Tuesday, October 26

Today’s mortgage and refinance rates: October 1, 2021

For two straight weeks, fixed rates have been rising slightly while adjustable rates have been going down. Overall, both fixed and adjustable rates are still relatively low.

Low mortgage rates typically reflect a struggling economy, and the COVID-19 pandemic has hurt the US economy over the last year and a half.

High inflation is usually a sign that an economy is growing, and inflation in the US has been spiking since early 2021. Many people wonder if mortgage rates will increase as inflation grows.

Mortgage rates today

Conventional rates from Money.com; government-backed rates from RedVentures.

Mortgage refinance rates today

Conventional rates from Money.com; government-backed rates from RedVentures.

Will mortgage rates increase in 2021?

Even though inflation has been high this year, it’s unlikely that mortgage rates will significantly jump by the end of 2021.

Economists and the

Federal Reserve
have speculated that the spike in inflation could be temporary as businesses reopen after shutting down during the pandemic. They have stated that once businesses opening becomes the new norm and Americans get vaccinated, inflation could slow down.

The August Consumer Price Index shows that these speculations could be correct — inflation grew by 0.3%, which was lower than expectations and one of the slowest months this year.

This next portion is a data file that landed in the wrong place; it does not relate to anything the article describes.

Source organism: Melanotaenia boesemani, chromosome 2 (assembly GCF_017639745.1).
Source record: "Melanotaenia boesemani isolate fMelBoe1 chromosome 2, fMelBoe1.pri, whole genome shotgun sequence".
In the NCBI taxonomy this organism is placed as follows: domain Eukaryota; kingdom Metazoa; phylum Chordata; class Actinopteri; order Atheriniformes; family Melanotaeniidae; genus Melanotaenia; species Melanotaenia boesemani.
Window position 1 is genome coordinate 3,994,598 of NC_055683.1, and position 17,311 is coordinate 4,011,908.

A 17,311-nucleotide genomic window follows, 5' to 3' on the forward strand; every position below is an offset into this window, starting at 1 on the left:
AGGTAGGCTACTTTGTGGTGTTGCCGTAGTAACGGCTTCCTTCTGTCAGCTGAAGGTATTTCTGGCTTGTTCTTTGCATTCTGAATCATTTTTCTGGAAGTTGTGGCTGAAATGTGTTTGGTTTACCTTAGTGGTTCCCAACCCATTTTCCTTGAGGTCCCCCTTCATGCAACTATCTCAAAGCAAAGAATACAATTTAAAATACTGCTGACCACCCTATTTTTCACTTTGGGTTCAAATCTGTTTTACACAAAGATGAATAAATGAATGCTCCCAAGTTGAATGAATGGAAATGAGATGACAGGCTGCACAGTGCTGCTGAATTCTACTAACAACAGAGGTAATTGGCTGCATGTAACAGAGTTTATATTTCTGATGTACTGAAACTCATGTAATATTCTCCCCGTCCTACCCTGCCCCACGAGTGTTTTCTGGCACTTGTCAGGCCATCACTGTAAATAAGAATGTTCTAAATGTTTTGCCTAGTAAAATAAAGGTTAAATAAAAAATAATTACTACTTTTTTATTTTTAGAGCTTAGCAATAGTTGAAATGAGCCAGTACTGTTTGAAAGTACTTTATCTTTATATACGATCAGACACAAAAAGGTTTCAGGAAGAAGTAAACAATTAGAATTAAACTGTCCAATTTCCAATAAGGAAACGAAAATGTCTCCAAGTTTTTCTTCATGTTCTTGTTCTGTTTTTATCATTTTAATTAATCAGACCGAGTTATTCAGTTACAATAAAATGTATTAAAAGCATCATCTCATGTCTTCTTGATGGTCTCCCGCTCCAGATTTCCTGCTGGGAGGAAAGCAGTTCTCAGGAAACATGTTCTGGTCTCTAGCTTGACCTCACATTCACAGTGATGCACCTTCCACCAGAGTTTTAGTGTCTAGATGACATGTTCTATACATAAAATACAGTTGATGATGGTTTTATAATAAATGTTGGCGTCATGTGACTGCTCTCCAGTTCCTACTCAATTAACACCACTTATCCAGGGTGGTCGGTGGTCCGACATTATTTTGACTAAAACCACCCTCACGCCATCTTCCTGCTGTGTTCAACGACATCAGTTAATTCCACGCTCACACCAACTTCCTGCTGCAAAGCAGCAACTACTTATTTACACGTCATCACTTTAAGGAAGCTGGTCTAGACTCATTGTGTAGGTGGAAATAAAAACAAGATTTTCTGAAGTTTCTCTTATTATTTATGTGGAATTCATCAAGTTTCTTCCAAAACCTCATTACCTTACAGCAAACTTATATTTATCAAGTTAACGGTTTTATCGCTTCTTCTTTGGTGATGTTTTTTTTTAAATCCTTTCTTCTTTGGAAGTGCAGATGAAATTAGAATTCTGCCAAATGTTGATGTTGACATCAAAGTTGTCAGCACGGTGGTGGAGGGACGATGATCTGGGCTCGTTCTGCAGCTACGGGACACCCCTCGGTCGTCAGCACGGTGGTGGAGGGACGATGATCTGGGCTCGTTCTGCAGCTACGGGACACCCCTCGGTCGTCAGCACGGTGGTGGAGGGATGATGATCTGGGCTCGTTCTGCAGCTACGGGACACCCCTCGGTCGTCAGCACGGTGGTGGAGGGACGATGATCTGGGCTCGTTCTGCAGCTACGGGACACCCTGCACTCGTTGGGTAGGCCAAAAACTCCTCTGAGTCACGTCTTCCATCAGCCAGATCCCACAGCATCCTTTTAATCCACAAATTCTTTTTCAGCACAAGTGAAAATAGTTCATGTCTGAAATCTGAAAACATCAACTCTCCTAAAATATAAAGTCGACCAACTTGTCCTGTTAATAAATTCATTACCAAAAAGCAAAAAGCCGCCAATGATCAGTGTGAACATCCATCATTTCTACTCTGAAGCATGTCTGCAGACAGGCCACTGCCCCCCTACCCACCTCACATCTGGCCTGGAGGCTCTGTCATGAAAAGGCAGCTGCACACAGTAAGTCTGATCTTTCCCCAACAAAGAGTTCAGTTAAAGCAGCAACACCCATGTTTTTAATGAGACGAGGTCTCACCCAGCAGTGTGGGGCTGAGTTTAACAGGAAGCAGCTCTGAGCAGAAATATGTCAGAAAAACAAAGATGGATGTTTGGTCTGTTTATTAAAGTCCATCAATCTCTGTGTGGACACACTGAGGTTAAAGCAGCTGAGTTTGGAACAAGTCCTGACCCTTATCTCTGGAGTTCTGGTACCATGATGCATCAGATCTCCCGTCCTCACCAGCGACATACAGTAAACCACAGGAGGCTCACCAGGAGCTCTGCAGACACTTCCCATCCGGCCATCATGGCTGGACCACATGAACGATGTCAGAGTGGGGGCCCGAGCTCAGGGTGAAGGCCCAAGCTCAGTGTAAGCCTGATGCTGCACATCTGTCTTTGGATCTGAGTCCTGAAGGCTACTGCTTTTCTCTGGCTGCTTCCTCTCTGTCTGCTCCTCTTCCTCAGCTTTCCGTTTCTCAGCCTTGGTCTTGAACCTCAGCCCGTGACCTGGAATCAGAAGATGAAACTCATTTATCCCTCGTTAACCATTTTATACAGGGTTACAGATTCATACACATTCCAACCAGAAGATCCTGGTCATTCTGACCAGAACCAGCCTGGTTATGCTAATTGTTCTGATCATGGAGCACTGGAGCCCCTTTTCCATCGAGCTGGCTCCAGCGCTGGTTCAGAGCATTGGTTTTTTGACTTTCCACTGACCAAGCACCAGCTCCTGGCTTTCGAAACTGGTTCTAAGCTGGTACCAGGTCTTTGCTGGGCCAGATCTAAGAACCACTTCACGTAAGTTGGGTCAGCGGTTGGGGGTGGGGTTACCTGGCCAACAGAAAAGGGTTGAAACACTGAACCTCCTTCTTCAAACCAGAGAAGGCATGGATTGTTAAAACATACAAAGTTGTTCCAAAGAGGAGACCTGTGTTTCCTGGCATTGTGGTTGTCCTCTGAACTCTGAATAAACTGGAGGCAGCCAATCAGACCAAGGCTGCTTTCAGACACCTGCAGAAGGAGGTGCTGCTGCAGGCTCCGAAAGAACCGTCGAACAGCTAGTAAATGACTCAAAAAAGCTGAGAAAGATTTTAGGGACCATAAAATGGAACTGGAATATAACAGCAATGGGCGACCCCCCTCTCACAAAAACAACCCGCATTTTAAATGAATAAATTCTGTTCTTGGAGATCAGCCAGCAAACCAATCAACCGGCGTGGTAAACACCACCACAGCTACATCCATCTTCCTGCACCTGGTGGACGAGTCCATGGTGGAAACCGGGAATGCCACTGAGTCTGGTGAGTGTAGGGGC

If inflation continues to die down, we could see rates stay low into 2022.

Current fixed-rate and adjustable-rate mortgages

In the past couple of weeks, fixed mortgage rates have been inching upward as adjustable rates drop. An adjustable-rate mortgage (ARM) could be a good deal depending on your situation.

Fixed-rate mortgages lock in your rate for the entire life of your loan. Adjustable-rate mortgages lock in your rate for the first few years, then your rate goes up or down periodically.

Because adjustable rates are starting low, they are worthwhile options if you plan on selling your home before the interest rate changes. For instance, if you get a 7/1 ARM and want to move before seven years, you won’t risk paying a higher rate later.

But if you want to buy a forever home, a fixed rate could still be a better fit. Fixed rates are relatively low, and you won’t chance your rate increasing in a few years.


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